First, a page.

Most Tennesseans oppose giving state legislators more control over abortion but would like to see marijuana legalized in one way or another, according to a Vanderbilt University poll released Wednesday.
In both cases, the results might seem contrary to the thinking of the state’s Republican supermajority legislature. The same poll, which surveyed 1,245 registered Tennessee voters beteen April 28 and May 14, found the Legislature’s approval rating at 49 percent, down from a high of 65 percent in 2011. (Note: The Vandy slide show presentation of the poll findings is HERE.)
Lawmakers have approved by lopsided majorities a proposed amendment to the state’s constitution on abortion that will be the subject of a statewide referendum in November. It would give the lawmakers more power to impose restrictions on abortion and is aimed at effectively overturning a state Supreme Court decision that threw out abortion restrictions enacted years ago.
The Vanderbilt poll shows posed the question: “Do you favor giving the state Legislature the constitutional authority to regulate abortions or do you oppose this?”
In response, 71 percent of those surveyed said they oppose; just 23 percent said they favor the idea. The rest were undecided.
A separate question asked whether the respondent considers himself or herself “pro-life” or “pro-choice” on abortion. The results 27 percent said they were “definitely pro-choice” and 20 percent “somewhat pro-choice for a combined total of 47 percent while 39 percent said they were “definitely pro-life” and 11 percent “somewhat” pro-life,” for a combined total of 50 percent.
John Geer and Joshua Clinton, a Vanderbilt political science professors and co-directors of the poll, said the results do not necessarily mean the proposed constitutional amendment is likely to fail. For some respondents, they suggested, the opposition may more reflect a concern about giving power to the Legislature than any anti-abortion attitude.
Organizations have been set up to campaign both for and against passage of the amendment with the pro-passage group much better funded so far, according to financial disclosure statement. Geer noted that messages voters hear about the amendment between now and November may have a major impact on the vote.
The Legislature earlier this year rejected legislation to legalize marijuana for medical purposes, requiring sellers to be licensed and purchasers to obtain a prescription and a physician’s certification that they suffer from one of several listed medical ailments. The bill failed in a subcommittee with all Republicans voting against it; the two Democrats on the panel for it.
The Vanderbilt poll gave respondents three options: For legalization of marijuana generally, for legalization, but only for medicinal use and opposed to legalization under any circumstance.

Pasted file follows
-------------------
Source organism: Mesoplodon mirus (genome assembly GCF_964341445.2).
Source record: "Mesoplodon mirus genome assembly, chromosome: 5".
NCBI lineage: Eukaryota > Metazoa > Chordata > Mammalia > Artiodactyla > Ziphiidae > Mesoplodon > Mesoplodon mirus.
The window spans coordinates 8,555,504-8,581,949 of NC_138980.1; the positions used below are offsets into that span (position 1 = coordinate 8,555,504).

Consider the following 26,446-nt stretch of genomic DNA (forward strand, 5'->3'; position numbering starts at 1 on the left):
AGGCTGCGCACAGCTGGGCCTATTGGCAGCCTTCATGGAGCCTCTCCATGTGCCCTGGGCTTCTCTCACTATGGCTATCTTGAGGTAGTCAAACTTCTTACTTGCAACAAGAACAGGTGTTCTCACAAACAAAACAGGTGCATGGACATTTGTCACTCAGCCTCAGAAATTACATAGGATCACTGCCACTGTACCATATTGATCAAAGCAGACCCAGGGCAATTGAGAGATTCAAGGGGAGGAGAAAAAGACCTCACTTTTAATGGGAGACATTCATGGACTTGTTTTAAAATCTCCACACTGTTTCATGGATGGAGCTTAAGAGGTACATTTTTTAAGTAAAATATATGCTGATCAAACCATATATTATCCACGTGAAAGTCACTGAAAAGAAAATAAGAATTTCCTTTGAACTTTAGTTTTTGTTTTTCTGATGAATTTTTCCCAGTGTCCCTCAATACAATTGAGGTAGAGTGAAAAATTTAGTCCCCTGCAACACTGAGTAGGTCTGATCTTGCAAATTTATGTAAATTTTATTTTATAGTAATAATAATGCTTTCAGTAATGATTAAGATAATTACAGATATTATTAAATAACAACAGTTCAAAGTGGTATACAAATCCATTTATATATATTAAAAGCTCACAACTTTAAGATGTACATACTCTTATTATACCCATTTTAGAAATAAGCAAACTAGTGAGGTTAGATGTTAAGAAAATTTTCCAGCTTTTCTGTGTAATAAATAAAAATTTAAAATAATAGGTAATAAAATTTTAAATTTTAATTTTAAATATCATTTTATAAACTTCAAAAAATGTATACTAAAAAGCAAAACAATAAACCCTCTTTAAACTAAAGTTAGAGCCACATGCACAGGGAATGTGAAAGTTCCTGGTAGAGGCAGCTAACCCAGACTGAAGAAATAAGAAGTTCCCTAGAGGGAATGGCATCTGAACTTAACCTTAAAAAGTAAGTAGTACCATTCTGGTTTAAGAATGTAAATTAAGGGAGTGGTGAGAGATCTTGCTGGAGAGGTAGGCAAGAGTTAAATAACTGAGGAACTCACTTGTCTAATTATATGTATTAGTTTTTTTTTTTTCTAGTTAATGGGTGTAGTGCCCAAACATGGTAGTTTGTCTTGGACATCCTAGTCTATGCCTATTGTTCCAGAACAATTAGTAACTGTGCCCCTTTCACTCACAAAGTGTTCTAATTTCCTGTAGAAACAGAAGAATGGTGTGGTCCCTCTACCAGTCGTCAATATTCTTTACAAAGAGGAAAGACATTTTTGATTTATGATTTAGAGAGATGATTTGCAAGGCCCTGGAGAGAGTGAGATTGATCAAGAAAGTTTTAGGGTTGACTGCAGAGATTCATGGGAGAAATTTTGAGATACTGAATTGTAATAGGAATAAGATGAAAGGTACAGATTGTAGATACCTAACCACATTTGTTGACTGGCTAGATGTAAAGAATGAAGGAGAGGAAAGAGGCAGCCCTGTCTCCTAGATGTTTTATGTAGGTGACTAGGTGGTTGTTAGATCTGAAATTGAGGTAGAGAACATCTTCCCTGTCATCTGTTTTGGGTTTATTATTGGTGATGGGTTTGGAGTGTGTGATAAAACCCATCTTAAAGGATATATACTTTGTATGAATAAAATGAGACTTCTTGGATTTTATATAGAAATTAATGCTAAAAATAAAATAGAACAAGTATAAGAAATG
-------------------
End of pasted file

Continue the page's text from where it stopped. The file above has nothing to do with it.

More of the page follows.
The results should 32 percent for legalization generally and 44 percent for legalization only for medicinal use. Those two results, combined, show that 76 percent favor legalization for some one reason or another, the Geer and Clinton noted. Only 22 percent favored keeping marijuana as flatly illegal.
On some other issues subject to debate in the Legislature earlier this year, the poll found:
–58 percent support for “implementing Common Core standards in Tennessee public schools” with 31 percent opposed. The Legislature voted to delay testing tied to Common Core for a year, though leaving in place implementation of the standards.
–67 percent declared opposition when asked, “Do you favor or oppose allowing Tennesseans to have a gun without a background check and gun owners only being required to get a permit if they planned to conceal their weapon?” Just 28 percent said they favor the idea. The Senate approved a bill allowing open carrying of guns without a permit this year, but the measure was killed in a House subcommittee.
–53 percent said they oppose allowing Tennesseans with carry permits to take guns into public parks while 45 percent favored the idea. The Senate approved a bill to override local ordinances prohibiting guns in city and county parks for persons with a handgun carry permit, but that bill also failed in a House subcommittee.
–56 percent said they favored executions with an electric chair if drugs for lethal injection of death row inmates are not available with 37 percent opposing the idea. The Legislature enacted a law that with that proposition and it has been signed into law by Gov. Bill Haslam.
–86 percent said they support the “Tennessee Promise” bill, enacted almost unanimously by the Legislature and signed eight times by Haslam (seven in ceremonial events), that will provide free college tuition for most Tennessee high school graduates starting next year. (Note: AP story elaborating on this item is HERE.)